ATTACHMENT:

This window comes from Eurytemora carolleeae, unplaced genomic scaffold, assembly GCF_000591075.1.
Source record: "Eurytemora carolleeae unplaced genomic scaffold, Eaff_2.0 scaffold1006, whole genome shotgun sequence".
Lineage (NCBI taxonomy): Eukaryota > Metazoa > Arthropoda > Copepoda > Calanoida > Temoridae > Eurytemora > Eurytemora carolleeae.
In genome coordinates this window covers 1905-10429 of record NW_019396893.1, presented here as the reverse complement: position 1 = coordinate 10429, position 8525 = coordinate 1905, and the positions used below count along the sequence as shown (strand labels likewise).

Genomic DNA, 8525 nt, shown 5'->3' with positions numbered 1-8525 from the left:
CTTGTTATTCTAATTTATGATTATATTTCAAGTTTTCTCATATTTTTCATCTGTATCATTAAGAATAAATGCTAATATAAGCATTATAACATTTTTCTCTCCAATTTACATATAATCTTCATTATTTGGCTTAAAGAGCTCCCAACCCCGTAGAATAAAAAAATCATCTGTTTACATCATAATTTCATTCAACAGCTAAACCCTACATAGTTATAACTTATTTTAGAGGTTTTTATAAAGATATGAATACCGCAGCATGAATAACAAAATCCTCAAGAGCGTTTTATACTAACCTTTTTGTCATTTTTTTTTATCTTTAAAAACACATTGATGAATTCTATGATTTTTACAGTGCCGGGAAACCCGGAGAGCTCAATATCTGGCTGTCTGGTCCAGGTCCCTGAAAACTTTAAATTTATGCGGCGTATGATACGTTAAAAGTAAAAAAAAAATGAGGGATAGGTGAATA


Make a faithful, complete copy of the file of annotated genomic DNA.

This window comes from Eurytemora carolleeae, unplaced genomic scaffold, assembly GCF_000591075.1.
Source record: "Eurytemora carolleeae unplaced genomic scaffold, Eaff_2.0 scaffold1006, whole genome shotgun sequence".
Lineage (NCBI taxonomy): Eukaryota > Metazoa > Arthropoda > Copepoda > Calanoida > Temoridae > Eurytemora > Eurytemora carolleeae.
In genome coordinates this window covers 1905-10429 of record NW_019396893.1, presented here as the reverse complement: position 1 = coordinate 10429, position 8525 = coordinate 1905, and the positions used below count along the sequence as shown (strand labels likewise).

Genomic DNA, 8525 nt, shown 5'->3' with positions numbered 1-8525 from the left:
CTTGTTATTCTAATTTATGATTATATTTCAAGTTTTCTCATATTTTTCATCTGTATCATTAAGAATAAATGCTAATATAAGCATTATAACATTTTTCTCTCCAATTTACATATAATCTTCATTATTTGGCTTAAAGAGCTCCCAACCCCGTAGAATAAAAAAATCATCTGTTTACATCATAATTTCATTCAACAGCTAAACCCTACATAGTTATAACTTATTTTAGAGGTTTTTATAAAGATATGAATACCGCAGCATGAATAACAAAATCCTCAAGAGCGTTTTATACTAACCTTTTTGTCATTTTTTTTTATCTTTAAAAACACATTGATGAATTCTATGATTTTTACAGTGCCGGGAAACCCGGAGAGCTCAATATCTGGCTGTCTGGTCCAGGTCCCTGAAAACTTTAAATTTATGCGGCGTATGATACGTTAAAAGTAAAAAAAAAATGAGGGATAGGTGAATA